Royal Botanic Gardens Cranbourne receives a new population of Pookila to help conserve the species

On Friday 3 May, 28 Pookila were released at Royal Botanic Gardens Cranbourne in efforts to protect the endangered species.

Pookila have been in decline since their discovery in Victoria in 1970 and are considered extinct at seven of 12 known locations throughout Victoria. Reasons for this decline include fire, drought and predation by feral cats and foxes. They were last seen at Cranbourne Gardens in 1976.

Royal Botanic Gardens Cranbourne Manager Environmental Systems, Ricardo Simao said the Gardens are thrilled to re-introduce Pookila into Cranbourne Gardens.

“We are thrilled to re-introduce Pookila to Cranbourne Gardens, and are grateful to Zoos Victoria, Moonlit Sanctuary and partners for making this possible,” Mr Simao said. “Royal Botanic Gardens Cranbourne is home to over 450 native plant species in its bushland, with native grasses and landscapes which will provide many safe hiding spots for this little creature. We also have predator proof fencing to protect them from cats and foxes.”

The 28 Pookilas have been specially bred at Melbourne Zoo and Moonlit Sanctuary as part of the Victorian Pookila Conservation Breeding and Reintroduction Program. The program was established in 2022, when founding Pookilas were sourced from the five remaining locations in Victoria. Following careful matchmaking, the Pookilas born for release are more genetically healthy and diverse than those left in the wild.

Zoos Victoria Native Rodent Biologist, Dr Phoebe Burns, said Zoos Victoria is proud to be leading this reintroduction program as part of wider efforts to recover the species in the state.

“This is the culmination of decades of work by dedicated conservation scientists. It’s so exciting to be at the point where we get to return the Pookila to the Royal Botanic Gardens Cranbourne after nearly 50 years absence,” Dr Burns said.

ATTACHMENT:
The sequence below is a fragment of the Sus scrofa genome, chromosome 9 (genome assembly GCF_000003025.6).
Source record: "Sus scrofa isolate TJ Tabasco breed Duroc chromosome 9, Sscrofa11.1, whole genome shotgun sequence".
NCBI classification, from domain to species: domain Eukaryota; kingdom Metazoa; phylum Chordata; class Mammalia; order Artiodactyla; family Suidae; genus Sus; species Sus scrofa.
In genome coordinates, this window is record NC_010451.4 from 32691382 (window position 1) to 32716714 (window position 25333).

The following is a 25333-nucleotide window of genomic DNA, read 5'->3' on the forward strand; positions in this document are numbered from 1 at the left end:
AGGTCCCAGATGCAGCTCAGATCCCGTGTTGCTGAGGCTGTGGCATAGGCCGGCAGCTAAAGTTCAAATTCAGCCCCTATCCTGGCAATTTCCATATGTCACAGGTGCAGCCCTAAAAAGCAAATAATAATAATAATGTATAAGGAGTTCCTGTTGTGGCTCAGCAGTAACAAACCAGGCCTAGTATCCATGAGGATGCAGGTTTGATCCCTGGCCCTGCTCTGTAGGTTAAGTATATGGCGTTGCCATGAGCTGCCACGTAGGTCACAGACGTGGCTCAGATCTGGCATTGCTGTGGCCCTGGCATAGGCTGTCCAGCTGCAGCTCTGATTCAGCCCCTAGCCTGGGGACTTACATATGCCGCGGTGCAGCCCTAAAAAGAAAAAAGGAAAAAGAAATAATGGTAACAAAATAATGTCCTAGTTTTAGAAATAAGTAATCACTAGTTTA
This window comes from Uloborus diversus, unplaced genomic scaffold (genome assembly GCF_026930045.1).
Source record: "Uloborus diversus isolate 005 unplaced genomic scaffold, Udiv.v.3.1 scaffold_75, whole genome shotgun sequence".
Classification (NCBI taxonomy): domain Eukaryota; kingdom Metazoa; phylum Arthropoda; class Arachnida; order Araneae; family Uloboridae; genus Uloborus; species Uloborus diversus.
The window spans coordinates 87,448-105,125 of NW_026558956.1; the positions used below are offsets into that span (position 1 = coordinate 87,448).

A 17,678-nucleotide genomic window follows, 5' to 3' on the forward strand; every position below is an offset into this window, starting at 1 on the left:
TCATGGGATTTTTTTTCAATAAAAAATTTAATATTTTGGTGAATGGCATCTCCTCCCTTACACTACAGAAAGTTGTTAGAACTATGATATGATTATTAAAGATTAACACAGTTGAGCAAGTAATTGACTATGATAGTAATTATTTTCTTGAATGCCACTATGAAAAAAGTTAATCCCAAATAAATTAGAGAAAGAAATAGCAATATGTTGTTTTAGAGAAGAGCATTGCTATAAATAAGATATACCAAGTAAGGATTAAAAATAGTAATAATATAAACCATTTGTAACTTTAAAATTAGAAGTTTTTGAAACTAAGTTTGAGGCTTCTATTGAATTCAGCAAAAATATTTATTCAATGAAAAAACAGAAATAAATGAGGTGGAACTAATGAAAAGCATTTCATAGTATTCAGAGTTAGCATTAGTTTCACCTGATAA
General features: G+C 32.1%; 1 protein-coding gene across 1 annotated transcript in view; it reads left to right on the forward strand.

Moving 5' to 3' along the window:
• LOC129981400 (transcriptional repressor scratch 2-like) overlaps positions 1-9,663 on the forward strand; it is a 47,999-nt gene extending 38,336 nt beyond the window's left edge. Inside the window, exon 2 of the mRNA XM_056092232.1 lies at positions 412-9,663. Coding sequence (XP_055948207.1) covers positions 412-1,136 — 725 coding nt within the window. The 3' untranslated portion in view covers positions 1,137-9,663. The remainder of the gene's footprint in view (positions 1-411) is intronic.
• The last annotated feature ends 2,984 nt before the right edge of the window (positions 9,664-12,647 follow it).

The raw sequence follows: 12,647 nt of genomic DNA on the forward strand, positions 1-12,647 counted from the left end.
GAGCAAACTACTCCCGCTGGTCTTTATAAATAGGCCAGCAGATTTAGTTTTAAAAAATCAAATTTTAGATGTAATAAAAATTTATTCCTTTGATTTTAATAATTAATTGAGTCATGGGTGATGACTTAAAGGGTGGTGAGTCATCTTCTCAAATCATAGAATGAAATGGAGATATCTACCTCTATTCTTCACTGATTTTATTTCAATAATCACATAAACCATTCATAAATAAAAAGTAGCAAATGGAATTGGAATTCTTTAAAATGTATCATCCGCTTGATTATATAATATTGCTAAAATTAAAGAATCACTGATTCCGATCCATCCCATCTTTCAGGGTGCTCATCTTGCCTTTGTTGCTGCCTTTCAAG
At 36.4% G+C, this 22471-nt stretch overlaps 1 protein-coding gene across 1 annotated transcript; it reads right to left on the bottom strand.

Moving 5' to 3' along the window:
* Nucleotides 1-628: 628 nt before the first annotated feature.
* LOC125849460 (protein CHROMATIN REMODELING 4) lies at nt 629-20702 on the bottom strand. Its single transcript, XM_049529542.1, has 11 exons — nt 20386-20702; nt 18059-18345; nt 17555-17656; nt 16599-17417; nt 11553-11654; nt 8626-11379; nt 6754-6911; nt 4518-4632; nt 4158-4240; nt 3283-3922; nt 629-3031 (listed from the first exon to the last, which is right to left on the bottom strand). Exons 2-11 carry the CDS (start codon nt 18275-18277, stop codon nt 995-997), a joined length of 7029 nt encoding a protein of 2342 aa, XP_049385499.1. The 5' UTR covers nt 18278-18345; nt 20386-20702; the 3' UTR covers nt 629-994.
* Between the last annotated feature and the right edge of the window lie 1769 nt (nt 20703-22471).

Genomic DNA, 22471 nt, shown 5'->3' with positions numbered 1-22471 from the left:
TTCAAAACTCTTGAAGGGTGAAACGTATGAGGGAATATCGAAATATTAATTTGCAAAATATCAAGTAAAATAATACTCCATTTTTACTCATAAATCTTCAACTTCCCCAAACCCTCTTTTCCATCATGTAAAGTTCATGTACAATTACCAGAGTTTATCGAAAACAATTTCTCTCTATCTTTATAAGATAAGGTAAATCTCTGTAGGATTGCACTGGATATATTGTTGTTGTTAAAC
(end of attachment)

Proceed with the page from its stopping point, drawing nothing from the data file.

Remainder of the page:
Mammal Coordinator Kiandra Debus from Moonlight Sanctuary re-iterated Dr Burns’ comments. “Insert quote”

The Pookila were released into a small fenced-off area, to prepare them for a full release into Cranbourne Gardens in the next six to eight weeks. They will be carefully monitored and fed as they get used to their new home.

“The soft-release process will allow Pookila to adjust to their new home, get used to the weather, dig burrows and experience Cranbourne Gardens while remaining safe and well-fed,” Dr Burns said. “Once they’re ready, we’ll let them look after themselves, but continue to keep a close eye on them.”

The name Pookila is derived from a Ngarigo word for ‘mouse’ – bugila – and was adopted by the Federal Government in 1995 as an Indigenous name for the species formerly known as the New Holland Mouse.

Native to south-eastern Australia, the small, burrowing rodent inhabits open heathland and coastal areas, mostly feeding on native plant seeds, leaves and fungi.

Shy and nocturnal, Pookila can be distinguished from the house mouse by their bicoloured tail, large eyes, soft, thick fur, and a lack of ‘mousey’ odour.

The five remaining Victorian sites, believed to contain fewer than 3000 Pookila, are in Gippsland – including at Wilsons Promontory and Loch Sport.

The Victorian Pookila Conservation Breeding and Reintroduction Program is a joint project between the Department of Energy, Environment and Climate Action, Gippsland Water, Moonlit Sanctuary Wildlife Conservation Park, Parks Victoria, Zoos Victoria, and our partners in Gunaikurnai Land and Waters Aboriginal Corporation and Bunurong Land Council Aboriginal Corporation.